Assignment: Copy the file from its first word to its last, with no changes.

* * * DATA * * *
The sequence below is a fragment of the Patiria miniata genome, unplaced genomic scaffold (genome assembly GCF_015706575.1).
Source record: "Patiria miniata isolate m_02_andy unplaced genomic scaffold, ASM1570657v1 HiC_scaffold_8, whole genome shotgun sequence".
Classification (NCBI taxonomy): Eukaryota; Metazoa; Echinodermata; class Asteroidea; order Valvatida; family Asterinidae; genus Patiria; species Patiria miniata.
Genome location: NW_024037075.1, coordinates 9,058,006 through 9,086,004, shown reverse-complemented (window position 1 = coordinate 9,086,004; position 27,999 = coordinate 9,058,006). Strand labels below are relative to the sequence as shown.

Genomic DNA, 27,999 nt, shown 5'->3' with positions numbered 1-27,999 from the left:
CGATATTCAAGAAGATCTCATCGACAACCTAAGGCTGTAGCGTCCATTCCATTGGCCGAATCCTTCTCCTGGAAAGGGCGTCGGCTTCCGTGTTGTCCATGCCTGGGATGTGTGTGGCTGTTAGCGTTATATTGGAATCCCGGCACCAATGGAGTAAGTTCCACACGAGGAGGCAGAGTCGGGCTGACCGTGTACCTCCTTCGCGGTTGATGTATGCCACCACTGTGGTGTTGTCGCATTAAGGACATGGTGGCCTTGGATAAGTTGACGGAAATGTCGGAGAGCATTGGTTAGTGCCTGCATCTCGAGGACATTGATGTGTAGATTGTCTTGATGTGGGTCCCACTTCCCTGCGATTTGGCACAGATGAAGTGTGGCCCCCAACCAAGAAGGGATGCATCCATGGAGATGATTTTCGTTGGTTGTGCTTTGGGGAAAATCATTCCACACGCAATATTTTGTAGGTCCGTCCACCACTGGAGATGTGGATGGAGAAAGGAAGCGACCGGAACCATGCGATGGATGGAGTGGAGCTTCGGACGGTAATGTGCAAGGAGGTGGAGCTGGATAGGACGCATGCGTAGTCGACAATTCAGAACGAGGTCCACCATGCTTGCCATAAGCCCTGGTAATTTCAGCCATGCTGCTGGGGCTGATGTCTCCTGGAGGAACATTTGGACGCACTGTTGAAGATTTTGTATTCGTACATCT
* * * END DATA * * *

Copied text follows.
The sequence below is a fragment of the Patiria miniata genome, unplaced genomic scaffold (genome assembly GCF_015706575.1).
Source record: "Patiria miniata isolate m_02_andy unplaced genomic scaffold, ASM1570657v1 HiC_scaffold_8, whole genome shotgun sequence".
Classification (NCBI taxonomy): Eukaryota; Metazoa; Echinodermata; class Asteroidea; order Valvatida; family Asterinidae; genus Patiria; species Patiria miniata.
Genome location: NW_024037075.1, coordinates 9,058,006 through 9,086,004, shown reverse-complemented (window position 1 = coordinate 9,086,004; position 27,999 = coordinate 9,058,006). Strand labels below are relative to the sequence as shown.

Genomic DNA, 27,999 nt, shown 5'->3' with positions numbered 1-27,999 from the left:
CGATATTCAAGAAGATCTCATCGACAACCTAAGGCTGTAGCGTCCATTCCATTGGCCGAATCCTTCTCCTGGAAAGGGCGTCGGCTTCCGTGTTGTCCATGCCTGGGATGTGTGTGGCTGTTAGCGTTATATTGGAATCCCGGCACCAATGGAGTAAGTTCCACACGAGGAGGCAGAGTCGGGCTGACCGTGTACCTCCTTCGCGGTTGATGTATGCCACCACTGTGGTGTTGTCGCATTAAGGACATGGTGGCCTTGGATAAGTTGACGGAAATGTCGGAGAGCATTGGTTAGTGCCTGCATCTCGAGGACATTGATGTGTAGATTGTCTTGATGTGGGTCCCACTTCCCTGCGATTTGGCACAGATGAAGTGTGGCCCCCAACCAAGAAGGGATGCATCCATGGAGATGATTTTCGTTGGTTGTGCTTTGGGGAAAATCATTCCACACGCAATATTTTGTAGGTCCGTCCACCACTGGAGATGTGGATGGAGAAAGGAAGCGACCGGAACCATGCGATGGATGGAGTGGAGCTTCGGACGGTAATGTGCAAGGAGGTGGAGCTGGATAGGACGCATGCGTAGTCGACAATTCAGAACGAGGTCCACCATGCTTGCCATAAGCCCTGGTAATTTCAGCCATGCTGCTGGGGCTGATGTCTCCTGGAGGAACATTTGGACGCACTGTTGAAGATTTTGTATTCGTACATCT